...the tug was still a few feet away when I jumped...
One of the most dramatic, complete, and coherent of the survivors' stories was that told by E. W. Sladkey, head of the Western Electric company's printing department. Sladkey, the last to board the Eastland and the first to escape, walked over the upper of the vessel and jumped onto the deck of the Kenosha without so much as wetting his feet. Many of those who were saved, he said, followed his example.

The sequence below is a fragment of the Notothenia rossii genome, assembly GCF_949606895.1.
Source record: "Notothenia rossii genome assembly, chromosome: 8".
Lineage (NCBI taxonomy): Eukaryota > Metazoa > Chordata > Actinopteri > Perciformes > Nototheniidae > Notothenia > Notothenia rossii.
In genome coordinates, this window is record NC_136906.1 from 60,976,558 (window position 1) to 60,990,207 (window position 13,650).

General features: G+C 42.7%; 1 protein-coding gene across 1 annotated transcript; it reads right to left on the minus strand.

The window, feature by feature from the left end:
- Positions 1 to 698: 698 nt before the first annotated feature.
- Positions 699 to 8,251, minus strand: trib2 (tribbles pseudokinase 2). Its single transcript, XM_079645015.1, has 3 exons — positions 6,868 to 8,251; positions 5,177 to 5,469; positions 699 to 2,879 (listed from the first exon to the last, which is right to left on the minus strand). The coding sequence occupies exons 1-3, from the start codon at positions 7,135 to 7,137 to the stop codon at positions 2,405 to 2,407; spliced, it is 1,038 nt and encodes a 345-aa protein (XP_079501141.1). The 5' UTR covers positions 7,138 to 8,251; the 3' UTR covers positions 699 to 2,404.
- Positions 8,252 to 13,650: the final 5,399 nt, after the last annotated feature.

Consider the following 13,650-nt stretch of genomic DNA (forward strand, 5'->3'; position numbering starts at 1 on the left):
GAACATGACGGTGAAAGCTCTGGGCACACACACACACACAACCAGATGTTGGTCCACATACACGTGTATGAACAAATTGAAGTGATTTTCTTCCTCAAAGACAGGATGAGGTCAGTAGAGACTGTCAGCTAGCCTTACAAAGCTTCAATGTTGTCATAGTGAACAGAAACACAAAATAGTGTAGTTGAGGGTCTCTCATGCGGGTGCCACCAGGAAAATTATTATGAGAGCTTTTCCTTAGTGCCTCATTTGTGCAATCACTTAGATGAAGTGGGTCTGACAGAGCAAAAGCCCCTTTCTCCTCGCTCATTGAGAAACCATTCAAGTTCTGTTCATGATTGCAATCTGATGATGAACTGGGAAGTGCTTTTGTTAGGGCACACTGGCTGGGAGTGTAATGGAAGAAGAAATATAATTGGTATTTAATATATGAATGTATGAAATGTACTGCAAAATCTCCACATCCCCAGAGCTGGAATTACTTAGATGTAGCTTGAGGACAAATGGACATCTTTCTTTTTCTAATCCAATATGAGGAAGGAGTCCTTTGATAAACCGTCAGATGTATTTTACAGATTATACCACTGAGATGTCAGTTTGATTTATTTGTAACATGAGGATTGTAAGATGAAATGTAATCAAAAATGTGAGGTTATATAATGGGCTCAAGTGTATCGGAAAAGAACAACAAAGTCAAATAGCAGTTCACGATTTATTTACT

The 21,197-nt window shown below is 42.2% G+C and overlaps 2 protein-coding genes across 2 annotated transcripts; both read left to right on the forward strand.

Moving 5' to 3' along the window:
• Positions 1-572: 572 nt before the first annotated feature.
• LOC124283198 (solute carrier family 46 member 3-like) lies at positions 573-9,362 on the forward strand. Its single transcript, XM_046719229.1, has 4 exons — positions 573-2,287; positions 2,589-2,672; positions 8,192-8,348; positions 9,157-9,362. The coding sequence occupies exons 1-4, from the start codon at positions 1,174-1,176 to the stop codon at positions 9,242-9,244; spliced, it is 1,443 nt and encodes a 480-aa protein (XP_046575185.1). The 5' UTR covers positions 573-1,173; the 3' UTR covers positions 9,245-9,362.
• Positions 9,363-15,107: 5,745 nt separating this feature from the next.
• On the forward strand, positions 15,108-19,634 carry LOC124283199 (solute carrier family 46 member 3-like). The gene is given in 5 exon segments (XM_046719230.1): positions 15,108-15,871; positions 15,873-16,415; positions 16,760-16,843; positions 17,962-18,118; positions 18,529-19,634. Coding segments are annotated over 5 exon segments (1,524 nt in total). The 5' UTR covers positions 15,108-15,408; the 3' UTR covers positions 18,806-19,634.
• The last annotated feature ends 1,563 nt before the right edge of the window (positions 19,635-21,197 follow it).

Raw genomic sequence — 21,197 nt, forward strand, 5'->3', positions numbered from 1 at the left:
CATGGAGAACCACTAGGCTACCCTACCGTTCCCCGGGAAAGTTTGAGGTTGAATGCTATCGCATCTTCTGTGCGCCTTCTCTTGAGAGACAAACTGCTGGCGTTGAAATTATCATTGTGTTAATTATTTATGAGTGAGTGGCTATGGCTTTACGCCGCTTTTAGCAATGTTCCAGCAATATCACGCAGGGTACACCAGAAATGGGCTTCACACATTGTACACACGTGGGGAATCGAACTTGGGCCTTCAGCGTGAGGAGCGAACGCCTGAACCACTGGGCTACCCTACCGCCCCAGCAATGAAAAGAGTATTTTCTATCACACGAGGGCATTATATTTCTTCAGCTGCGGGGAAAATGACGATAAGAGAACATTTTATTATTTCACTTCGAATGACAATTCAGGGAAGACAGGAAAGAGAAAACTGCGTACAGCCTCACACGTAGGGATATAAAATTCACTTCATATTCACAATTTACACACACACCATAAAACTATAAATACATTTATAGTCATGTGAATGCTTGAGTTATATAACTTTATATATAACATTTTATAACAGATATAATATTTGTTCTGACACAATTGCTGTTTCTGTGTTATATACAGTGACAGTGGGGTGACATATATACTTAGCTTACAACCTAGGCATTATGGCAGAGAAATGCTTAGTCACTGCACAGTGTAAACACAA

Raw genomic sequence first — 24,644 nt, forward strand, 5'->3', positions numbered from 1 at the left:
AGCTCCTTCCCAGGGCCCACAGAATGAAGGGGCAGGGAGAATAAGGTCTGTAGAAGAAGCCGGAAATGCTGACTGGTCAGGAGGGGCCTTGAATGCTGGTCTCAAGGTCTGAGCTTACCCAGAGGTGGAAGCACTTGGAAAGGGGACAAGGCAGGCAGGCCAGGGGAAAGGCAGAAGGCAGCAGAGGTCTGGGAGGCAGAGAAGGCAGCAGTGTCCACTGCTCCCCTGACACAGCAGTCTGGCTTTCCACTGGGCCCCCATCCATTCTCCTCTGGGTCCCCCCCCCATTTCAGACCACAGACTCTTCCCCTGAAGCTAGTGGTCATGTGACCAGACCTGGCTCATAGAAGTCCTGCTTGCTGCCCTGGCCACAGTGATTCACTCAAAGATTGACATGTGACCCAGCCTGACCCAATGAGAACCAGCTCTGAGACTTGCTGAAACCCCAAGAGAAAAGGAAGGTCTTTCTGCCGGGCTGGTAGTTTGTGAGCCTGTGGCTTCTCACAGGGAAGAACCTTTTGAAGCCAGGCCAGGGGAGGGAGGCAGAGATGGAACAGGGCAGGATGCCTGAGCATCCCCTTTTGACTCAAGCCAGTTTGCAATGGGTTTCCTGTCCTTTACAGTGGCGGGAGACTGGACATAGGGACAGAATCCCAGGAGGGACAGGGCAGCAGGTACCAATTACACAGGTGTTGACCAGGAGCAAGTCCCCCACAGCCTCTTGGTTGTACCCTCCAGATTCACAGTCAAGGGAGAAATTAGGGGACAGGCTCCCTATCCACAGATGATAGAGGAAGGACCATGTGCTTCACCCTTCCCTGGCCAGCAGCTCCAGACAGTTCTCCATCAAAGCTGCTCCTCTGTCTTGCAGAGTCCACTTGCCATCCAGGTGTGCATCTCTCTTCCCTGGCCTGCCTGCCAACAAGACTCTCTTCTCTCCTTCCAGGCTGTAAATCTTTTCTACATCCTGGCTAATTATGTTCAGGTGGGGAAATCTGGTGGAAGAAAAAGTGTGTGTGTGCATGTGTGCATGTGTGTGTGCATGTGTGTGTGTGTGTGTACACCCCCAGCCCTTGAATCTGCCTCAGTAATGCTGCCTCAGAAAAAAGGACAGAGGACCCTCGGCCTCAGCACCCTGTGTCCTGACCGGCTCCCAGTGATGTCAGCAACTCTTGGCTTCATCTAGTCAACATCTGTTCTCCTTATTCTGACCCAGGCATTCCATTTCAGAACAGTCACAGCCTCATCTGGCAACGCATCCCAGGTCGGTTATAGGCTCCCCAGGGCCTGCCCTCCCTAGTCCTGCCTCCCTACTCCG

Sladkey...praised the captain of the Kenosha for his presence of mind in backing the tug against the upset Eastland. But he said the excursion boat's officers and crew gave no warning of the impending disaster until the vessel had heeled beyond an angle of 45 degrees. Full story
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